Never Get Going When The Going Gets Good!
I have seen it time and time again; an angler packs up and leaves a spot when the bite is on. But why?
Why do we leave when the bite is on, give up on a prime piece of real estate and go home or go elsewhere on the river? The school is alive; three fish then four and five. Then a short break in the action and were gone. I’ve done it before but I will not do it again! Recently out on a trip with my long time fishing partner Todd Penney, we battled wind and dirty water to hook up with a dozen trout. After a long walk up the river for several miles there were no hits, no nibbles and no trout to be seen. We relocated to a rocky bank side walking down river to reach deep slow moving water. Still no action. Copious casts and nada, zippo, zilch. The fish were fussy and getting the best of us.
Todd suggested we try one more location which meant we had to walk again, this time two more miles upriver. My legs were tired and I was fatigued but I wanted a fish, one fish, any size or color will do. I was desperate and agreed. While walking up the river we talked about what we thought was happening with the trout. Was it the time of day, was it the dirty water conditions or were the fish just plain not feeding? Left baffled and a little dejected, we reached our destination point, an island in the river with tall pine’s that break the river into two channels. At the time, this location had a large ice shelf which divided the river into a side channel that flowed in right where we stood. In past years, we have had many great days here, but with no fish landed I was not convinced today was our day.
A change in lures was in order, I had fished the same lure for an hour and it needed a rest back in my tackle box. I opted for a Blue Fox Minnow Spinner in order to keep the minnow bait from bottom snagging. This lure can work in one inch of water or you can slow down the retrieve and make it work at the bottom. This was the right choice for the structure of the river that day. I launched the minnow spinner far beyond the shallow current that was coming in from that side channel. I did not want to spook a potential taker. As I reeled in I made sure to catch the current of that side channel and let the lure drift with the current. Once my lure was past the shallow shelf and into deeper water, my first taker was hooked in. I was elated and reeled him in so I would not loose the fish. Finally my first fish of the day was out of the way. A quick photo and away he went. What was then about to happen blew both of our minds.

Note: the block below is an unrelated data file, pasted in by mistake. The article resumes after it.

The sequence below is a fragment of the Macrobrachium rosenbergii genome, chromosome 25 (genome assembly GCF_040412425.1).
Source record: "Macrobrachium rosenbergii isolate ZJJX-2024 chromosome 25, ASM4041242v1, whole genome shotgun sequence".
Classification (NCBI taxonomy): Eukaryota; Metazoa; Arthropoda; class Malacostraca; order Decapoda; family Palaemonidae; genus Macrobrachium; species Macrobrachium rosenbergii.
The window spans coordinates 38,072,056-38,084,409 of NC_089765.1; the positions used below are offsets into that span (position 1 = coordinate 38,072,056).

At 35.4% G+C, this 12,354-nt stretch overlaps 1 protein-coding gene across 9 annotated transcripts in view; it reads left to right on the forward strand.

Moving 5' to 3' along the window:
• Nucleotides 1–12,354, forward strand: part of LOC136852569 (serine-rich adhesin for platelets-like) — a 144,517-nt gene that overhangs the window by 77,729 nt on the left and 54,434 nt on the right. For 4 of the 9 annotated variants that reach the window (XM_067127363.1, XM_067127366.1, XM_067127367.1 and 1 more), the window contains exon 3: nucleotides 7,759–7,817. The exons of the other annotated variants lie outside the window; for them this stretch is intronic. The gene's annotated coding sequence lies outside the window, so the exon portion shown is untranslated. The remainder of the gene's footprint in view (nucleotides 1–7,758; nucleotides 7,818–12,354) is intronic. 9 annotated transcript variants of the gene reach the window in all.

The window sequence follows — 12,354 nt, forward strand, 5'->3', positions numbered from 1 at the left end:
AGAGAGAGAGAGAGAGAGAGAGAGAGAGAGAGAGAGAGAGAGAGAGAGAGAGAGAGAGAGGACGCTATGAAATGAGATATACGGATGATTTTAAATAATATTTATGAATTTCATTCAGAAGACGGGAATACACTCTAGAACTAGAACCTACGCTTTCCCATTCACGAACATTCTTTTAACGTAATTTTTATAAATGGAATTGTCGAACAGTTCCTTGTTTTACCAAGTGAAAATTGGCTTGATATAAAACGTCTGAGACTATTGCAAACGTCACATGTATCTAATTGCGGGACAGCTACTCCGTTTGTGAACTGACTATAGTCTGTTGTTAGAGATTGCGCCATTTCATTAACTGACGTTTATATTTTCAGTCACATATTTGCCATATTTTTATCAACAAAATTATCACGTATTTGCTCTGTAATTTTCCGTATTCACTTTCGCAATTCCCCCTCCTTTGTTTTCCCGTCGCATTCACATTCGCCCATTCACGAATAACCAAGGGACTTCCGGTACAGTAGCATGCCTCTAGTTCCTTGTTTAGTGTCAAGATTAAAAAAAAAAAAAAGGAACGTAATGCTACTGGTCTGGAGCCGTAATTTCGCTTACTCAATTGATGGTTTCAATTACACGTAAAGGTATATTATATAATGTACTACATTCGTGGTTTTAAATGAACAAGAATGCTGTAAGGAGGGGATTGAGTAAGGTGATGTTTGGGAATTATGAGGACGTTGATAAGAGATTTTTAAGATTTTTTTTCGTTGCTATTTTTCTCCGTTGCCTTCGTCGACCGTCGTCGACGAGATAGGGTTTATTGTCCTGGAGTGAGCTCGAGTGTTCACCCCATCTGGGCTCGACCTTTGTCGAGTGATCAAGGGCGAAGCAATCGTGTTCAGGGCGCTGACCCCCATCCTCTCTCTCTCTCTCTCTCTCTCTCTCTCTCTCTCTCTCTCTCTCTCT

Todd was using a Rapala and he was next to hook a trout, a beautiful rainbow. My following cast employing the same retrieve method, another brown trout was hooked. By the time I could get my fish in, Todd had released his. Todd watched as I landed my fish and released him. The school of trout were just getting fired up; one fish after the other was caught. I landed eight fish a Todd about the same. It was late in the day and the sun was setting. I was tired and wanted to leave the river. Todd wanted to change hooks and stay for another half an hour. I agreed and also switched lures; a Berkley Frenzy Firestick Shallow was tied on and fired out. A few twitches and a Bang, another fish.
We both caught eight to ten fish a piece in that hole I was about to leave. Five fish after I wanted to leave this prime hole. You just never know what the trout are going to do. Keep fishing even when you think that you have caught all of the fish in your location. Switch hooks and use another color, or a different size of lure. Try a spinner instead of a spoon. A twitchbait instead of a crankbait! Never give up on that spot until you are one hundred percent sure that the bite is off. Never get going when the going gets good!